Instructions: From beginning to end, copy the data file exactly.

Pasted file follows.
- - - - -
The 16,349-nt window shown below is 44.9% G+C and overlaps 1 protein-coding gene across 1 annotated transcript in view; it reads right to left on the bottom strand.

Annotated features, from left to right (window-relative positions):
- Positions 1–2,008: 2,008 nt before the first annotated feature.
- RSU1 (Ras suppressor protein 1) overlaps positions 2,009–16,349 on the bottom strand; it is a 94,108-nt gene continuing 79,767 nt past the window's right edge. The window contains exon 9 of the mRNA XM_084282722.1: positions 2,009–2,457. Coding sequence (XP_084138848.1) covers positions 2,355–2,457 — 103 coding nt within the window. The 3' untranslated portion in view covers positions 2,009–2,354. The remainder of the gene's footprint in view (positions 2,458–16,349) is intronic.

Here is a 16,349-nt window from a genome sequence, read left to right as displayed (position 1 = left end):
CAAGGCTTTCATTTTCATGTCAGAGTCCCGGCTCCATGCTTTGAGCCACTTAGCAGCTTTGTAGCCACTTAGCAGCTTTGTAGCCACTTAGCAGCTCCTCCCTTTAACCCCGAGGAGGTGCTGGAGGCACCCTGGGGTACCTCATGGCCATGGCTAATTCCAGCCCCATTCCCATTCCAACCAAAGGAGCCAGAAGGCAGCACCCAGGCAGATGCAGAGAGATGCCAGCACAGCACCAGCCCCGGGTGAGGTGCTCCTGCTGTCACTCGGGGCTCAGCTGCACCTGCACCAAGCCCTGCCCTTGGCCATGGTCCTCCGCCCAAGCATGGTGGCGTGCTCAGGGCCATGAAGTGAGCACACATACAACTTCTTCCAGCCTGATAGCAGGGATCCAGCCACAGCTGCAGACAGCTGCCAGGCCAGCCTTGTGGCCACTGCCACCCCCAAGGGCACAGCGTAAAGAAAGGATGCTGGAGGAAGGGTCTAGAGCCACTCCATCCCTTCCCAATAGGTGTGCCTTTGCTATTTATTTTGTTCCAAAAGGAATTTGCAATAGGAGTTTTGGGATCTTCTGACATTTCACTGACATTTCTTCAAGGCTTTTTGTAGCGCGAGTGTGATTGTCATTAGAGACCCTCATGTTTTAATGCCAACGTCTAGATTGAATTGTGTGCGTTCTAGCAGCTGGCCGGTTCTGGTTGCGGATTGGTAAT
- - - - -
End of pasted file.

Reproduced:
The 16,349-nt window shown below is 44.9% G+C and overlaps 1 protein-coding gene across 1 annotated transcript in view; it reads right to left on the bottom strand.

Annotated features, from left to right (window-relative positions):
- Positions 1–2,008: 2,008 nt before the first annotated feature.
- RSU1 (Ras suppressor protein 1) overlaps positions 2,009–16,349 on the bottom strand; it is a 94,108-nt gene continuing 79,767 nt past the window's right edge. The window contains exon 9 of the mRNA XM_084282722.1: positions 2,009–2,457. Coding sequence (XP_084138848.1) covers positions 2,355–2,457 — 103 coding nt within the window. The 3' untranslated portion in view covers positions 2,009–2,354. The remainder of the gene's footprint in view (positions 2,458–16,349) is intronic.

Here is a 16,349-nt window from a genome sequence, read left to right as displayed (position 1 = left end):
CAAGGCTTTCATTTTCATGTCAGAGTCCCGGCTCCATGCTTTGAGCCACTTAGCAGCTTTGTAGCCACTTAGCAGCTTTGTAGCCACTTAGCAGCTCCTCCCTTTAACCCCGAGGAGGTGCTGGAGGCACCCTGGGGTACCTCATGGCCATGGCTAATTCCAGCCCCATTCCCATTCCAACCAAAGGAGCCAGAAGGCAGCACCCAGGCAGATGCAGAGAGATGCCAGCACAGCACCAGCCCCGGGTGAGGTGCTCCTGCTGTCACTCGGGGCTCAGCTGCACCTGCACCAAGCCCTGCCCTTGGCCATGGTCCTCCGCCCAAGCATGGTGGCGTGCTCAGGGCCATGAAGTGAGCACACATACAACTTCTTCCAGCCTGATAGCAGGGATCCAGCCACAGCTGCAGACAGCTGCCAGGCCAGCCTTGTGGCCACTGCCACCCCCAAGGGCACAGCGTAAAGAAAGGATGCTGGAGGAAGGGTCTAGAGCCACTCCATCCCTTCCCAATAGGTGTGCCTTTGCTATTTATTTTGTTCCAAAAGGAATTTGCAATAGGAGTTTTGGGATCTTCTGACATTTCACTGACATTTCTTCAAGGCTTTTTGTAGCGCGAGTGTGATTGTCATTAGAGACCCTCATGTTTTAATGCCAACGTCTAGATTGAATTGTGTGCGTTCTAGCAGCTGGCCGGTTCTGGTTGCGGATTGGTAAT